Thoughts on titles, typos, aspirate h's and more

  • Article by: STEPHEN WILBERS , Special to the Star Tribune
  • Updated: July 3, 2011 - 4:14 PM

Louis writes: "I have a friend whose parents are both professors. Naturally, I address them collectively as 'The Professors Smith,' but if I am standing in front of both of them and I would like to verbally address Mr. Smith, how should I do so in a way that respects his title as a professor (not Mr. Smith), does not create ambiguity with his wife (not Professor Smith) and is not long-winded (certainly not Mr. Professor Smith!)? This has been bothering me for quite some time."

I don't have an easy answer, but despite it being long-winded, I recommend you use both first and last names, as in Professor Patty Smith or Professor John Smith.

However, if both people have the same first name, as in Professor Drew Smith, there's no solution to your problem and you should stop associating with the Smiths.

•My daughter's doggie day care sent this warning: "When dogs are placed in group situations, they are often exposed to the orgasms that cause kennel cough."

•Keith wonders if the following is true: "I was taught when referring to a person one would say, 'Lincoln, a historical person,' but when referring to an event one would say, 'the coronation, an historical event.'"

English has two main articles, the indefinite a and the definite the. An is a variation of a. A pronunciation aid that enables you to run your words together more easily, an is used before vowel sounds -- not vowels necessarily, but vowel sounds, as in an evening and an MBA.

Its use before h depends on whether the h is aspirate or pronounced: an hour if the h is pronounced, and a historical person or a historical event if the h is not pronounced. "An historical event" is a common error even among educated writers and speakers.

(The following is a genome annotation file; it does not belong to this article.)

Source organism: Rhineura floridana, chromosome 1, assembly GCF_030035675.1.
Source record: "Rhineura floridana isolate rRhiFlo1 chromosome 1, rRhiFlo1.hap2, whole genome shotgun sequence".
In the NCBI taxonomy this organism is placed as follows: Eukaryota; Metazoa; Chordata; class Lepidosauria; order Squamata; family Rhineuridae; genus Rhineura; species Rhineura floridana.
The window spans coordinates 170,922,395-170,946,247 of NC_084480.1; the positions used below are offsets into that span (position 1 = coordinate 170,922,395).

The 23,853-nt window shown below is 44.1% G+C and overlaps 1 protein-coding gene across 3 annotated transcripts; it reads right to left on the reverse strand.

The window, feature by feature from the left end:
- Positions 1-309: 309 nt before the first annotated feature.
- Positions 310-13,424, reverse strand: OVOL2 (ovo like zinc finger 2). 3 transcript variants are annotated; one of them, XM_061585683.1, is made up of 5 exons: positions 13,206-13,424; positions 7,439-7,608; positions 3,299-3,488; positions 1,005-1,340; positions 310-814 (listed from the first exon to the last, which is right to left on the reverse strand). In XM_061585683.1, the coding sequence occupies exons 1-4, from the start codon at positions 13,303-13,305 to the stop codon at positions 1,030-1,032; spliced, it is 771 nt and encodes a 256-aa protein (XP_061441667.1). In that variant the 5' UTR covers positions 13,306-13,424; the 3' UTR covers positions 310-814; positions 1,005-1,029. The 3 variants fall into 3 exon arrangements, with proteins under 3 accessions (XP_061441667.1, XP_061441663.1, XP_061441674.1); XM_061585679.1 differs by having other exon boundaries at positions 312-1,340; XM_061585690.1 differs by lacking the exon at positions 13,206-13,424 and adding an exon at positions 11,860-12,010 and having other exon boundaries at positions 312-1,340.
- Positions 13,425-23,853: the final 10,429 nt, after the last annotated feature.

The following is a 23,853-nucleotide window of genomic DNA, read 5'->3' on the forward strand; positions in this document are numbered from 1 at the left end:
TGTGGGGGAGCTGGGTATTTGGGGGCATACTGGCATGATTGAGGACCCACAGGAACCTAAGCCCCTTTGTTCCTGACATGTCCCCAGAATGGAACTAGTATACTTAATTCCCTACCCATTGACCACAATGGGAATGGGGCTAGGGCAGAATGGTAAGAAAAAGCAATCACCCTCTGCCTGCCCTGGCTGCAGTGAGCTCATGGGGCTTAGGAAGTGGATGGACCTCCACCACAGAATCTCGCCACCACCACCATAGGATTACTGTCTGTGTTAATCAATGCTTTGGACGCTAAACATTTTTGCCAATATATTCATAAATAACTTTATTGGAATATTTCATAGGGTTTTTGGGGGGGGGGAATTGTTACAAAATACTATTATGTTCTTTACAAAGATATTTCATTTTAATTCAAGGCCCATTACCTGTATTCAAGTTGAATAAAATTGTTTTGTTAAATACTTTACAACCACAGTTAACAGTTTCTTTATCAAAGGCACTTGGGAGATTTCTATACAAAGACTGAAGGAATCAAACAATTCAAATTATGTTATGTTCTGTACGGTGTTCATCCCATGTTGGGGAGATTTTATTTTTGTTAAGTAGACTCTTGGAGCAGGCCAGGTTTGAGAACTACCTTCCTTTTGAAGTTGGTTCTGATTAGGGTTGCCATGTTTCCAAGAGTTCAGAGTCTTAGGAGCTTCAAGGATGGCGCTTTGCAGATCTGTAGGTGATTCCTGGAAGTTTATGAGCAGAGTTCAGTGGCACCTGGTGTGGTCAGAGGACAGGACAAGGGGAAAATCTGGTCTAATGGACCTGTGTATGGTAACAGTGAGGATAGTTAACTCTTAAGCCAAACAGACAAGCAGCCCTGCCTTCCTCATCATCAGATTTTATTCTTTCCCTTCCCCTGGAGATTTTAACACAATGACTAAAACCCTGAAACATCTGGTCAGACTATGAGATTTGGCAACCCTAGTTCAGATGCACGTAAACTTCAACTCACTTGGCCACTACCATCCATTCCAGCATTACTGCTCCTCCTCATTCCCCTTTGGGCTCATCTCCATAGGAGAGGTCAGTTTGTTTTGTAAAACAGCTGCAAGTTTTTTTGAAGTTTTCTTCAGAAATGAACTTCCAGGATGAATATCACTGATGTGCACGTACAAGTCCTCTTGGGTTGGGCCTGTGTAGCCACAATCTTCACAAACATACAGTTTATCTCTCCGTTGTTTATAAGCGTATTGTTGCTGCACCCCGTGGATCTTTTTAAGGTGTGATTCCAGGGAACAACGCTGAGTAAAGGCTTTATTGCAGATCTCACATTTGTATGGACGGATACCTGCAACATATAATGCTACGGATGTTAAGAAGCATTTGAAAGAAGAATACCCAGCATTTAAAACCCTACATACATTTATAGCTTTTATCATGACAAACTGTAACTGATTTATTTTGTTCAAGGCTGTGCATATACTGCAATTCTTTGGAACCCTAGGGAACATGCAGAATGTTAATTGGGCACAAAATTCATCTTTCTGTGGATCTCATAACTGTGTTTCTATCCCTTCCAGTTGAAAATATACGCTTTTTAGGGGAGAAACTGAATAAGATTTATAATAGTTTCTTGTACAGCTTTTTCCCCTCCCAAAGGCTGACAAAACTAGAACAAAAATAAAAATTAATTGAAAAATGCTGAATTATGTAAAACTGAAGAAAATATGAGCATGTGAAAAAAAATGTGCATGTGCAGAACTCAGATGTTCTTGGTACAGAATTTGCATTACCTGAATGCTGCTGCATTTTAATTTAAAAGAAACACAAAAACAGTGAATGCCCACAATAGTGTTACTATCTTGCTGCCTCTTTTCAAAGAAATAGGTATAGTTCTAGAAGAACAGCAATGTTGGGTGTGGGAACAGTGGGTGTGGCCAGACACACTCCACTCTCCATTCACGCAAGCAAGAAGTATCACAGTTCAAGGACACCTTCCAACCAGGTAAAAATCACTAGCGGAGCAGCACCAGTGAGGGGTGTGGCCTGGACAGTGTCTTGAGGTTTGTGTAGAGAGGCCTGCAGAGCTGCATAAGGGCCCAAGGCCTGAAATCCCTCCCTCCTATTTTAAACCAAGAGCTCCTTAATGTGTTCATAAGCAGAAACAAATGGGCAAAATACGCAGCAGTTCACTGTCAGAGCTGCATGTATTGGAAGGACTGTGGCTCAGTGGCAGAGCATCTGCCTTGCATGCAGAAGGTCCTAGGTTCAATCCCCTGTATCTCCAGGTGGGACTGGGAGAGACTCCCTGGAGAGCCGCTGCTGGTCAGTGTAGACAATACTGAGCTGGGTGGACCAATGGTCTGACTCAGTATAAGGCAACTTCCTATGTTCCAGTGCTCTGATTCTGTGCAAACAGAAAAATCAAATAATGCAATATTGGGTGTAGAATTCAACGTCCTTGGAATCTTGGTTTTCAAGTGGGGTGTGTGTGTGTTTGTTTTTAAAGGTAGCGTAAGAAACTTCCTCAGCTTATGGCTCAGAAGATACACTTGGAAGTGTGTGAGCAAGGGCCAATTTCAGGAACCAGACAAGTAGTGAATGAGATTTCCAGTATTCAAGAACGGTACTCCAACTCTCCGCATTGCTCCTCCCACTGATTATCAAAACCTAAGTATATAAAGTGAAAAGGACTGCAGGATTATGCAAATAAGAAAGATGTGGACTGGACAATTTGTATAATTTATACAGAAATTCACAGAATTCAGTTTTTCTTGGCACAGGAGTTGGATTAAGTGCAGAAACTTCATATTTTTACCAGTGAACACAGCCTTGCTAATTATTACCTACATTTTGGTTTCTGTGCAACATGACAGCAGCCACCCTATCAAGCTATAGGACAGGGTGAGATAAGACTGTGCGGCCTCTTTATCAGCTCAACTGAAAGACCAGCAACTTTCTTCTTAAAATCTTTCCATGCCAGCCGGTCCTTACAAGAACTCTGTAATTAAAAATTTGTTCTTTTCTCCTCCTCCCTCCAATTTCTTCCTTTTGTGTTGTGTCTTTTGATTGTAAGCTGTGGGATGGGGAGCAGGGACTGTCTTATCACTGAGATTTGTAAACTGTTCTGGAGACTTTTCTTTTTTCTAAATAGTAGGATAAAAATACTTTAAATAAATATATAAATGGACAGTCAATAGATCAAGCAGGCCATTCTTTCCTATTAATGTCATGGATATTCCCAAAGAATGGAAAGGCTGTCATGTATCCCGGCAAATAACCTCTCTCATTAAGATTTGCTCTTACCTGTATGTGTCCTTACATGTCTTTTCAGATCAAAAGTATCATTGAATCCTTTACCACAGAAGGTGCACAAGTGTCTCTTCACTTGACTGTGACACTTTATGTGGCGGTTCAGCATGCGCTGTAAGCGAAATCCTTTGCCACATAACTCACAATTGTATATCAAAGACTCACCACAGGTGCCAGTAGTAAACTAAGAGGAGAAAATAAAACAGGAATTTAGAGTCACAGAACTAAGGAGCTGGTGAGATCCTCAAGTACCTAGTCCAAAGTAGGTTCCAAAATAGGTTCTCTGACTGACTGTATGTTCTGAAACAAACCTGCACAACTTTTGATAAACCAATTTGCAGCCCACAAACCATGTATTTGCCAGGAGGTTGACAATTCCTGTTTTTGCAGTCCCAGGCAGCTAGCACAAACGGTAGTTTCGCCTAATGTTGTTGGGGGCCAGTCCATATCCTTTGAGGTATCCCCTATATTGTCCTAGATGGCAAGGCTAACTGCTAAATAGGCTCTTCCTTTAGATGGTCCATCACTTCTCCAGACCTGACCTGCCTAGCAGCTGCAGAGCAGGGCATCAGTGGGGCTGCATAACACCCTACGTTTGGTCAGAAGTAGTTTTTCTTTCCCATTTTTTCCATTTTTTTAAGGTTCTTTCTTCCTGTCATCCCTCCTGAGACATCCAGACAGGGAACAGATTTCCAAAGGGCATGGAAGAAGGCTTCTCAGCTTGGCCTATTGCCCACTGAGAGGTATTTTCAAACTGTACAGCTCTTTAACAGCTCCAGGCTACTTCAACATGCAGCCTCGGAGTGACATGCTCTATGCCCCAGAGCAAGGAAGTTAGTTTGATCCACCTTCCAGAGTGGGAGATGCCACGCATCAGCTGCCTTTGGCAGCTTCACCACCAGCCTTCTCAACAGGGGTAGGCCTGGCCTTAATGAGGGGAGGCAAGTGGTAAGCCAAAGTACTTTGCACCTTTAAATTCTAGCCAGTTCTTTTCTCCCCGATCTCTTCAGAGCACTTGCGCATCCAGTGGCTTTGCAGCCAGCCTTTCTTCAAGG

•Henry writes: "If you will is used by many in speech, but I recently encountered its use in a report. I am interested in your opinion."

Like you, Henry, I've noticed the overuse of if you will, particularly after figures of speech. Its use seems intended to call attention to a departure from literal meaning. For some reason, the phrase seems especially prevalent within the military and among people associated with military culture. I'm not sure why, but I'm guessing the phrase is like music to their ears, if you will.

•One more. The answer to this one depends not on an eye for grammatical errors, but on an ear for amphibologies -- ambiguous statements with two, sometimes contrary, meanings, as in "If you think I'm rude, you should talk to my boss."

Joe asks me to explain the error in "a humorous item" sent to him by a friend:

"A wife asks her husband, 'Please go shopping for me and buy one carton of milk, and if they have eggs, get six.'

"A short time later the husband comes back with six cartons of milk. The wife asks him, 'Why did you buy six cartons of milk?'

"He replied, 'They had eggs.'"

Stephen Wilbers offers training seminars in effective business writing. E-mail him at wilbe004@umn.edu. His website is www.wilbers.com.

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